He also makes mechanical sculptures, which include a vehicular sound sculpture that was used in the closing ceremony of the 2012 Paralympics and the Blackpool art car parade in 2008. He has also made a series of drawing machines and solid fuelled kitchen appliances.
Jason has a keen engineering mind and has recently enjoyed working with Kevin McCloud designing and making a mechanical hammock for the second series of Kevin McCloud’s man made home for Channel 4.
Jason grew up in Herefordshire and studied art at Hereford College of Art and Design, Exeter College of Art and Design and Dublin College of Art and Design. He now lives and works in Bristol.
Jason Lane's work can be seen at various public locations in and around Bristol, including the RWA and Bristol Zoo, where a new interactive money collection device was installed on 10 September 2015:
January 6, 2018
· An evening sketching the Silverbridge Folk Band
Silverbridge is a fiddle, flute and autoharp trio playing traditional tunes from the British Isles and beyond. Helen on fiddle, Lyn on Autoharp and Katie on flute make up the trio.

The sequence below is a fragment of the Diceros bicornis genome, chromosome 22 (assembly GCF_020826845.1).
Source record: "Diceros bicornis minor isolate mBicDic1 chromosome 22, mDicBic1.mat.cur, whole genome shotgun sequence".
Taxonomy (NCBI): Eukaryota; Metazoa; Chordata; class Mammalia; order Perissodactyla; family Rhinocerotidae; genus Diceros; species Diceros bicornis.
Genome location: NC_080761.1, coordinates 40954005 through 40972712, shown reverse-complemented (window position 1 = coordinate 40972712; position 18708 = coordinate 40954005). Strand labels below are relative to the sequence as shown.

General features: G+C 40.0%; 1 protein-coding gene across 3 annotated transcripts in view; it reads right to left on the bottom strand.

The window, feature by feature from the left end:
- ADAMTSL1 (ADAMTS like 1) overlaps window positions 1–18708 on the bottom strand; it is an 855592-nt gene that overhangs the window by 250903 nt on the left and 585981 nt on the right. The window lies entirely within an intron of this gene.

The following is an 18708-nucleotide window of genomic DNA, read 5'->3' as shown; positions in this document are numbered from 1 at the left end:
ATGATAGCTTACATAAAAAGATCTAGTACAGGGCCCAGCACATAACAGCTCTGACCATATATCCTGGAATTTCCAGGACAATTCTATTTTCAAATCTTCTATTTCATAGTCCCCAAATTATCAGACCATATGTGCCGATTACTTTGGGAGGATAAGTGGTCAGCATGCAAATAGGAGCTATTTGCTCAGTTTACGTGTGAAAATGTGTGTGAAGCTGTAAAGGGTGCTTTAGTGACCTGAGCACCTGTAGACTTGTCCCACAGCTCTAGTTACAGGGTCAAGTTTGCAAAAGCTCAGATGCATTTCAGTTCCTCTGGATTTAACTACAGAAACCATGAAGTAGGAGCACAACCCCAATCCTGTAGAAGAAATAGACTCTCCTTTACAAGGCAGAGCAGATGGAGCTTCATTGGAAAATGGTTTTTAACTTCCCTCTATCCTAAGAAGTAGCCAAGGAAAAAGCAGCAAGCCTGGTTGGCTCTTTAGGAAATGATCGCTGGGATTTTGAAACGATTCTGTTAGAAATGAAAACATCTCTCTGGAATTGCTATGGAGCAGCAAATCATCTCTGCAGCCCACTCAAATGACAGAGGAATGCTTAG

Have your pencils and sketch books at the ready to enjoy a fun evening listening to great music and enjoying the challenge of capturing images of the band in action.
Margaret was brought up on the beautiful Isle of Arran in Scotland, graduating from Gray’s in Aberdeen and now based in the West Country where she enjoys painting the landscape around her
Returning to painting after a long work enforced break she has managed to find more and more time to paint.Margaret uses wet on wet techniques and both inks and oil paints to achieve a deliberately ambiguous link to the landscape.
Preferring to paint outdoors where weather conditions often dictate the course of a painting, she seeks to retain some detail of where she is but to also describe the conditions, through light and motion. She has visited Cornwall for decades, in particular, the Penwith area and a residency at Brison’s Veor at Cape Cornwall proved to be an inspirational visit which deepened her connection to the sea.